I agree with nearly every complaint I have ever read or heard about the series. Yet the series’ redeeming qualities, however sparse, are actually enough to keep me reading. One selling point is Paolini’s fantastical, detailed world that spirits readers away. Even if the world of Alagaësia is a striking mixture of several other fantasy worlds, for me, that does not dilute the fact that Paolini describes it so resolutely and adds his own unique features. Paolini models the ten-mile high Beor Mountains, home to the dwarves, after the jagged Beartooth Mountains of his Montana home. In Eragon, Paoloni takes the time to languish over the land where Eragon is hunting:
The sky was clear and dark, and a slight breeze stirred the air. A silvery cloud drifted over the mountains that surrounded him, its edges glowing with ruddy light cast from the harvest moon cradled between two peaks. Streams flowed down the mountains from stolid glaciers and glistening snowpacks. A brooding mist crept along the valley’s floor. (Eldest)
His descriptions of landscape make me yearn to enter the world of Alagaësia.
In Eldest, I was impressed with Paolini’s elf land, Ellesméra, despite its similarities to The Lord of the Rings’s Rivendell. One unique element, though, is Paolini’s elven lodgings, grown in and of the trees. When Eragon enters Ellesméra for the first time, he slowly realizes that the trees are in fact dwellings:
But what he had taken to be clusters of lumpy, twisted trees were in fact graceful buildings that grew directly out of the pines. One tree bulged at the base to form a two-story house before sinking its roots into the loam [….] Another house was nestled between three pines, which were joined to it through a series of curved branches. Reinforced by those flying buttresses, the house rose five levels, light and airy. (Eldest 222)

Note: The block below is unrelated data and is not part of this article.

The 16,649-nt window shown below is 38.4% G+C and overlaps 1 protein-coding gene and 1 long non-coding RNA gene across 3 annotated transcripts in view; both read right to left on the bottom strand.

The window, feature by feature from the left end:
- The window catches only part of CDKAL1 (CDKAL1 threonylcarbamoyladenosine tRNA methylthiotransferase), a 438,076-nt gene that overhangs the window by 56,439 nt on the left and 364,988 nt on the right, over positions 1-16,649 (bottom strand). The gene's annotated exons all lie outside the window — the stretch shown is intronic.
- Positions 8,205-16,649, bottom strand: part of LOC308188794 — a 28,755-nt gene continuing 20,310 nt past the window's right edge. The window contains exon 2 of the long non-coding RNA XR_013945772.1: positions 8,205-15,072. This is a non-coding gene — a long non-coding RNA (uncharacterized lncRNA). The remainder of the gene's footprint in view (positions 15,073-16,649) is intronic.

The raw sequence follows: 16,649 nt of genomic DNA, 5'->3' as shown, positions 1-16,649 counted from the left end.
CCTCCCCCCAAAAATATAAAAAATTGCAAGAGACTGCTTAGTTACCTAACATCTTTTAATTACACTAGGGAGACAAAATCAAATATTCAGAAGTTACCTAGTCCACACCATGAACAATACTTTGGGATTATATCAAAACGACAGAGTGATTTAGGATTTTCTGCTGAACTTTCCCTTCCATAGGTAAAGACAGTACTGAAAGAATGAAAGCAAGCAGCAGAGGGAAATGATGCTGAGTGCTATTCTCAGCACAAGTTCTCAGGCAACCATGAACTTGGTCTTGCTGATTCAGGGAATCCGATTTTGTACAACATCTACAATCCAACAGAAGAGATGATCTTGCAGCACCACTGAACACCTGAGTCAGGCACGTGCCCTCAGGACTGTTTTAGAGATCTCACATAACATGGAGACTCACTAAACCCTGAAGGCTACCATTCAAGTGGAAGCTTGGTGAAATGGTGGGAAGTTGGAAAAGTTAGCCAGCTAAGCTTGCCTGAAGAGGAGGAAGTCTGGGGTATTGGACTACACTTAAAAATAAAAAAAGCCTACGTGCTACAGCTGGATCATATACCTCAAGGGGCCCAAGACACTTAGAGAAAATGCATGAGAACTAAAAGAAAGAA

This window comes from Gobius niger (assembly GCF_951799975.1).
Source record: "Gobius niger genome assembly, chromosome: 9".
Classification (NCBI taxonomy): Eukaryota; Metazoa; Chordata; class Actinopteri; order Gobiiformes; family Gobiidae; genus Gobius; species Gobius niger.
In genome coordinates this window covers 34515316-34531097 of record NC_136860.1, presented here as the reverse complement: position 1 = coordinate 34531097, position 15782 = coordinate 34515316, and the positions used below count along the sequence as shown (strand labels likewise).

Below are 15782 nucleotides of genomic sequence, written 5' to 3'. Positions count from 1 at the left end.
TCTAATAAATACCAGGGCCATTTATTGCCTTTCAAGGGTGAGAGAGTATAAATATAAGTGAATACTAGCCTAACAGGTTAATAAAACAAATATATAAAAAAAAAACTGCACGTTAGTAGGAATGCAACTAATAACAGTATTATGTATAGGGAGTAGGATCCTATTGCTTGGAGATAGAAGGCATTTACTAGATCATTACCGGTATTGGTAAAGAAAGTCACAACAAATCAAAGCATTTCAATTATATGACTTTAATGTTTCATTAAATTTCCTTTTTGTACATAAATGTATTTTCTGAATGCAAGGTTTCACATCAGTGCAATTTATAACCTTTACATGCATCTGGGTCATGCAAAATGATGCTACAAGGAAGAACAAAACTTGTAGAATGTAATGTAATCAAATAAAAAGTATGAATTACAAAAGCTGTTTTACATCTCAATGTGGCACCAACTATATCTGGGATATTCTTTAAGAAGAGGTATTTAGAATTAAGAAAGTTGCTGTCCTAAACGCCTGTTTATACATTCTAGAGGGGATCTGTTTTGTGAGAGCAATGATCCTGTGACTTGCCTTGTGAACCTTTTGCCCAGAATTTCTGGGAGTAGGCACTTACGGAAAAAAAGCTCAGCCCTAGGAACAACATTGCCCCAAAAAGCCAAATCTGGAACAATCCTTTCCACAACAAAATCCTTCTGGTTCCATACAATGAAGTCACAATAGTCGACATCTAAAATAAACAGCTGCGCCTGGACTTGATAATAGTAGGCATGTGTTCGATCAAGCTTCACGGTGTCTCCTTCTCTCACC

The trees mold themselves into stairways, which spiral around their chunky tree bases and guide elves up into the branches. There are walkways and doorways into the insides of trunks. Eragon’s own tree dwelling, crafted by the trees just for Dragon Riders, is high up, has nearly 360-degree views over the emerald forests of Ellesméra, and feels inspiringly open to the elements. There is also a cavernous entryway for Eragaon’s dragon, Saphira, to enter, and a special, carved-out, wooden, bowl-like area for her to sleep in.
The fact that Eragon and Saphira share lodgings in Ellesméra speaks to another compelling feature of the Inheritance cycle: rider and dragon share a fiercely loving and unique relationship. Eragon and Saphira spend all their time together, can speak telepathically, and share the same difficult mission. Saphira herself is also such a loveable character. Sometimes she calls Eragon her little “hatchling,” even though it was she who hatched from an egg. Saphira can be sweet as pie with Eragon, but also harsh and sassy. She almost always shares what she thinks, even if just in gestures that show she is bored: “Eragon bowed his head and retreated to Saphira, who lay curled on a bed of moss, amusing herself by releasing plumes of smoke from her nostrils and watching them roil out of sight” (Eldest 220).
Paolini imaged Saphira as the “perfect friend.” In that, I think he succeeded. As a reader, I found myself loving Eragon and Saphira’s relationship, feeling jealous of the inextricable bond between human and creature.
Ultimately, perhaps part of the Inheritance series’ success is the simple enduring nature of coming-of-age novels. As with Oliver, Holden Caufield, Scout and Jem, Frodo, Harry Potter, and so many other characters, Eragon and Saphira have to face their world, and they grow up while doing so. And Paolini doesn’t make the growing up process cliché or easy. Eragon, for example, becomes more like the elves, physically and emotionally, but also eventually becomes hardened to killing, which is unlike the elves.
As an educator, I think any book or series, no matter its flaws, that gets kids passionate about reading—which for this cycle involves reading thousands of pages—is a success. Personally, I’m excited for the November 8th release of the last book in the series, Inheritance, but not excited enough to pre-order my own copy. For this series, the library will do for me.